Traditional dinner-party decor -- white linen tablecloth, matching napkins and large floral centerpiece -- has gone the way of white gloves, maintains White House Social Secretary Gretchen Position.
"We've moved away from those very rigid decorating guidelines we were brought up with," says Poston, who has used everything from toy cars to sand and seashells as centerpieces for White Houe dinners and has ordered tablescloths in every imaginable color and pattern.
"Occasionally we'll go back to the white linen tablecloth, but usually we're more free. I don't find I'm any less correct.It's just that we've found it makes things more interesting and fun."
A gracious, unflappable woman who spent a half-dozen years in wedding and convention planning before joining the First Lady's staff, Poston's forte is imagination. She sees herself almost as "an extension of Mrs. Carter" whose photograph, along with Amy's, adorns her office wall.
"As any hostess, Mrs. Carter wants to please her visitors," says Poston. Her secret for creating a successful party -- from a state dinner to a backyard barbecue -- is "relating the table to the people." a
As soon as Poston is notified about an upcoming state dinner -- anywhere from a month in advance to just four days away as happened with the peace treaty clebration -- she visits the country's ambassador.
"We talk about the people who are coming -- what they like and dislike." Then Poston tries to select decorations and entertainment according to the guests' personal interests.
"For example, the (West German) ambassador told me that when Mrs. (Helmut) Schmidt, who is a horticulturist, was here during the Bicentennial she fell in love with the crape myrtle that grows wild here.
"We had the house filled with them, and decorated the tables with a miniature garden centerpiece of crape myrtle. Well, she walked in, took one look and she cried."
After Poston discovered that Japanese Prime Minister Masayoshi Ohira had always wanted to attend an American barbeque, the state dinner in his honor was planned for the West Terrace with buffalo meat roasting on barbecue drums. Each table, set with a green and white ruffled tablecloth, boasted a clay pot filled with spring blooming plants surrounded by hurricane candles.
Poston is making a light exception to her "relating-the-table-to-the-people" rule for Monday's state dinner honoring British Prime Minister Margaret Thatcher.
Since the dinner falls so close to Christmas, Poston has selected decorations to complement the White House Christmas tree, which is decked with handmade ornaments representing 200years of American folk art.
"We wanted it to be seasonal, yet not the trite red and green," says Poston.
The chocie: lavender quilted tablecloths and napkins with Christmas-red stitching and vermeil bowls filled with red, purple and white anemone blossoms. As a Christmas remembrance, handmade dried flower nosegays will be set at each woman's place.
Poston says she never runs out of new ideas because "if you're interested enough to find out about the people and their likes, the ideas will come. We could just put out a cloth and a bouquet of flowers -- who's going to complain about the White House?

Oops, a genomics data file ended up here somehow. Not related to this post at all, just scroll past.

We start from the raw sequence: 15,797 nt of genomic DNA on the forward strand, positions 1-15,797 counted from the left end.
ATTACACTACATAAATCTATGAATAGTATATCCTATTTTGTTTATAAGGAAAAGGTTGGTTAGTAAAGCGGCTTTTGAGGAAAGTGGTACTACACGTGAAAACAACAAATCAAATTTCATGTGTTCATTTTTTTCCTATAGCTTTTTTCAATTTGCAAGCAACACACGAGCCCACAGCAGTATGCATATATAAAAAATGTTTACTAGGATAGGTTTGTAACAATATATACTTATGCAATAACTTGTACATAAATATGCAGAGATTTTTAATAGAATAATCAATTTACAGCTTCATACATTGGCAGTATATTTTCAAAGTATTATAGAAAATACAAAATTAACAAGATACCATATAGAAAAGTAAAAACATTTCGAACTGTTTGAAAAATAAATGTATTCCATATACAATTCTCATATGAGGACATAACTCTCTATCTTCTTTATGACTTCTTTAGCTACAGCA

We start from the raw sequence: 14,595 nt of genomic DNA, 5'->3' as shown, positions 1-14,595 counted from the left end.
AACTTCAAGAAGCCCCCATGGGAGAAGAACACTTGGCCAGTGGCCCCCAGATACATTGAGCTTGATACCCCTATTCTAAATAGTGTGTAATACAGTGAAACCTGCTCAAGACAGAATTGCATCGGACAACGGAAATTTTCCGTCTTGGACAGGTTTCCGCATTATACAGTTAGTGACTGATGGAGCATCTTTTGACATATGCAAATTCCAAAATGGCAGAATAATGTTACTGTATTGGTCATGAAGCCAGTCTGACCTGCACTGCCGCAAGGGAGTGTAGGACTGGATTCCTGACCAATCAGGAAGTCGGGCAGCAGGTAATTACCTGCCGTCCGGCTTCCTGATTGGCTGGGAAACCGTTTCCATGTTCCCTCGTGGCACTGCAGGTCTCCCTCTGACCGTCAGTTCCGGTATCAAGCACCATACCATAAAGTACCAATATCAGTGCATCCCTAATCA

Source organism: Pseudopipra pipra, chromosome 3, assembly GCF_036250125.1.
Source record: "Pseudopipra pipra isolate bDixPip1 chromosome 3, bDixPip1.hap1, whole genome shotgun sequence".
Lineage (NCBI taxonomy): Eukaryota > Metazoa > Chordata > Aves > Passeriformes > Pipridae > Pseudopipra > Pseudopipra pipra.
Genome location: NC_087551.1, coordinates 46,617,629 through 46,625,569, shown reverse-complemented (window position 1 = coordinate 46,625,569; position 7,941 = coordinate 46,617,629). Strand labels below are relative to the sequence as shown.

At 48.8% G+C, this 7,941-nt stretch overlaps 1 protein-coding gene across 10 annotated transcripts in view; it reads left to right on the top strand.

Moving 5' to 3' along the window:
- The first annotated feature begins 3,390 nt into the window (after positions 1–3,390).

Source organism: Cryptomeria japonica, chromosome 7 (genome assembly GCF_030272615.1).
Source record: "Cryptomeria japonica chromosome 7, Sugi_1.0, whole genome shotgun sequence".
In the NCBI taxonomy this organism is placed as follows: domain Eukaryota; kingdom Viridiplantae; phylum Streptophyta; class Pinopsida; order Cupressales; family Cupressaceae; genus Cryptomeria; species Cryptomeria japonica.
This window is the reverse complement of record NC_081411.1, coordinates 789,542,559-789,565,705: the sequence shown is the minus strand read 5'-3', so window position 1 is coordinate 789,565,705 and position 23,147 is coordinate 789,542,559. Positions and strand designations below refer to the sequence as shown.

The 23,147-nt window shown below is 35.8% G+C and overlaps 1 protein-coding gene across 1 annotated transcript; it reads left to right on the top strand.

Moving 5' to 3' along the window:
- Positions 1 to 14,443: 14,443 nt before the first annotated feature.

"But it's so much fun to relate it to the evening and the people. And a Dinner Party is a Dinner Party. You don't do it unless you do it right."
One of the most common mistakes in decorating for a party, says Poston, is "not being true to yourself. You shouldn't pretend you're the richest person in the world and use sterling and 100 waiters.
"You should do what works with your home and personality and can be done well. It's the thought and preparation that can make the party.
"You don't have to spend a lot of money. Candles are the secret; they can do wonderful things for a house in the evening. You can go to Murphys and buy pretty little plants, use branches from trees in your yard or have one perfect flower.
"You can serve chili and make things fun and festive, with bright colors and ceramic decorations. I'd rather have one party people remember than 10 hastily, not well-done parties."
Another big mistake is "when the hostess keeps jumping up and down. She's so distracted that the guests are uncomfortable. Have someone else serve, whether it's your kids or a professional."
Another error is overcrowding. "Guests should be made to fell that they're important, and they won't feel that way if they're squished in."
While Poston beleives in the "pulled-together look" for an event, she shies away from the idea of a "theme party."
"Theme parties work on occasion. You may want to have a luau in your backyard. But a theme party tends to exaggerate and package an idea, which was popular in the '50s, or when we were 16.
"What you're looking for now is to have everything so quiet and pulled together that it works. And you do want to look for touches that will be individually geared to your guests.
"We're into a more understated, quiet more elegant time. Nothing should be standing out so that it's garish. It should be a total feeling, that extends to each room the guests are in.
"And everyone has an art object or something around their house that they're proud of. Put it on the table with candles or alone as a focal point."
What if a favorite object is broken when someone reaches for the salt?
"Life is too short to be brothered by that," shrugs Poston (the mother of four). "Everything in my house has been glued. You can use things or keep them hidden. I feel if I like something, it should be out for everyone to enjoy."